Unauthorized access of webcams can present significant privacy issues (see "Privacy" section below).
In December 2011, Russia announced that 290,000 Webcams would be installed in 90,000 polling stations to monitor the Russian presidential election, 2012.
A webcam is a video camera that feeds or streams its image in real time to or through a computer to a computer network.
When "captured" by the computer, the video stream may be saved, viewed or sent on to other networks via systems such as the internet, and emailed as an attachment.
For a more complete list see Comparison of webcam software.
Special software can use the video stream from a webcam to assist or enhance a user's control of applications and games.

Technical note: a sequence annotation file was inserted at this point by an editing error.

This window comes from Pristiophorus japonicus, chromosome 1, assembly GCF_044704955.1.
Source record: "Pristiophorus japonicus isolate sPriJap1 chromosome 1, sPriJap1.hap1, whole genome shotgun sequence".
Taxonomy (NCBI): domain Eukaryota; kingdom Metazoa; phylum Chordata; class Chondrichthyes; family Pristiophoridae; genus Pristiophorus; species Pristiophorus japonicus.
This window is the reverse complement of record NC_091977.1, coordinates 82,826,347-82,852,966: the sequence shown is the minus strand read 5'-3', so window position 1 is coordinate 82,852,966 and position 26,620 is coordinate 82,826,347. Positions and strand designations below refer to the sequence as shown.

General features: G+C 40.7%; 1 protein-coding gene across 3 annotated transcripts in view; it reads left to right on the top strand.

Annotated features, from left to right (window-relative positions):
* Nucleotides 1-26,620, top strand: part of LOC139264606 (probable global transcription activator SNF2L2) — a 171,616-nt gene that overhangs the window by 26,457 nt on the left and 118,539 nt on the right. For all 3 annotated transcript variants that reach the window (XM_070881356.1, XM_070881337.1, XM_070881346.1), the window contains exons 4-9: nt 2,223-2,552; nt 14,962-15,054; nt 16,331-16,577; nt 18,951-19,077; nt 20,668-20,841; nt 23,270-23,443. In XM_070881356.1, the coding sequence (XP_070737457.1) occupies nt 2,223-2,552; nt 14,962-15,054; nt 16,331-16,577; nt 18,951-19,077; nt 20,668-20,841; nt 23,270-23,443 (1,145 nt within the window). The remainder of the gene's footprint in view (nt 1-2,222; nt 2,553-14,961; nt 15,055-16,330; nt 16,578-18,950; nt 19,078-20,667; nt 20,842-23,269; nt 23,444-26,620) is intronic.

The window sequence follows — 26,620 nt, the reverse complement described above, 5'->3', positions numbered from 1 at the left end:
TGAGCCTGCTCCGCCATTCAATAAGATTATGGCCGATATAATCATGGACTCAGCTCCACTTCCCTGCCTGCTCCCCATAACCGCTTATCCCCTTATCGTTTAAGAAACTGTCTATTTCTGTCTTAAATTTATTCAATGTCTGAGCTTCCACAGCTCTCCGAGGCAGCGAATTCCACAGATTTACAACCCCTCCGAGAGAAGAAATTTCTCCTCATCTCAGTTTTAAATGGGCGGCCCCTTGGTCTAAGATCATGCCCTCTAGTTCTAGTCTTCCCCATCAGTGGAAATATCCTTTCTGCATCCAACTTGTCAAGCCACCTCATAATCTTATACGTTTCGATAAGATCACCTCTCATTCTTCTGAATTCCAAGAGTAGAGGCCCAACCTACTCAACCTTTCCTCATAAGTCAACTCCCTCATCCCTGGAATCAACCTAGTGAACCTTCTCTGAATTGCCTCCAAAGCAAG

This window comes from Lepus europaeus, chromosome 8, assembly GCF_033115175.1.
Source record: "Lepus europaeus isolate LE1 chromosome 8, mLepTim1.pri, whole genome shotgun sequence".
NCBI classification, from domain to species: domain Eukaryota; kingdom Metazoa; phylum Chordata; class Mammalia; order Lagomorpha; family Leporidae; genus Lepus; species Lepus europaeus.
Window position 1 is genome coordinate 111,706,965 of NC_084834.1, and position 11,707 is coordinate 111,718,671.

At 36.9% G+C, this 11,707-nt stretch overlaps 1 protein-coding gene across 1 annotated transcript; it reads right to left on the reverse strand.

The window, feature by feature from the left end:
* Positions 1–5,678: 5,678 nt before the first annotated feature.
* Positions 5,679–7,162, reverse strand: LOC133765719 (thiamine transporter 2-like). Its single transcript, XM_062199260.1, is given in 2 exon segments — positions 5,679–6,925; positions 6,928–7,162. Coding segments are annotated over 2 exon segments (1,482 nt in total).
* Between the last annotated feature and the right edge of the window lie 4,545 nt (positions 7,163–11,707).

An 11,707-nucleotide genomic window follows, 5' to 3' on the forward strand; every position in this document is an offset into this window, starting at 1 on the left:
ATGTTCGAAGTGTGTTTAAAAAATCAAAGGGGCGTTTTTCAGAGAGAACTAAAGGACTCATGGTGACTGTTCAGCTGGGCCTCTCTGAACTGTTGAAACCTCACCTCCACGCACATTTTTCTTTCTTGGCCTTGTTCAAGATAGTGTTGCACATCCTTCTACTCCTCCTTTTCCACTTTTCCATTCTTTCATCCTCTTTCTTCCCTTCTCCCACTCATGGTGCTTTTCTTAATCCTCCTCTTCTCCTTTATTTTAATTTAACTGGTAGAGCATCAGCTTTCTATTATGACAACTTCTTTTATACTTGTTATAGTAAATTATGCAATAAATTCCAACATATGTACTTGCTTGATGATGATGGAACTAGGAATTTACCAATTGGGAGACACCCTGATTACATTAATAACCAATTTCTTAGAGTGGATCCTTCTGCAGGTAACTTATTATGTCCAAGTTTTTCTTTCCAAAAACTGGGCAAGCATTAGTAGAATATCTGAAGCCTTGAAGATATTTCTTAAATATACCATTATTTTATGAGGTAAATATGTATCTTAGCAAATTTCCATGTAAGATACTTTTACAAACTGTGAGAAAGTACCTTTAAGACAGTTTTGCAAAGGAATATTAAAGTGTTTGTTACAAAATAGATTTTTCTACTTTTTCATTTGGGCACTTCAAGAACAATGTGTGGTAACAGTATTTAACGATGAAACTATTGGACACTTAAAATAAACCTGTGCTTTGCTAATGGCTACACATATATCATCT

making them the lowest-cost form of videotelephony.
Despite the low cost, the resolution offered at present (2015) is rather impressive, with low-end webcams offering resolutions of 320×240, medium webcams offering 640×480 resolution, and high-end webcams offering 1280×720 (aka 720p) or even 1920×1080 (aka 1080p) resolution.Webcams can be used to take video clips and still pictures.Various software tools in wide use can be employed for this, such as Pic Master (for use with Windows operating systems), Photo Booth (Mac), or Cheese (with Unix systems).The term "webcam" (a clipped compound) may also be used in its original sense of a video camera connected to the Web continuously for an indefinite time, rather than for a particular session, generally supplying a view for anyone who visits its web page over the Internet.Some of them, for example, those used as online traffic cameras, are expensive, rugged professional video cameras.The lenses of the cameras are removed and then these are attached to telescopes to record images, video, still, or both.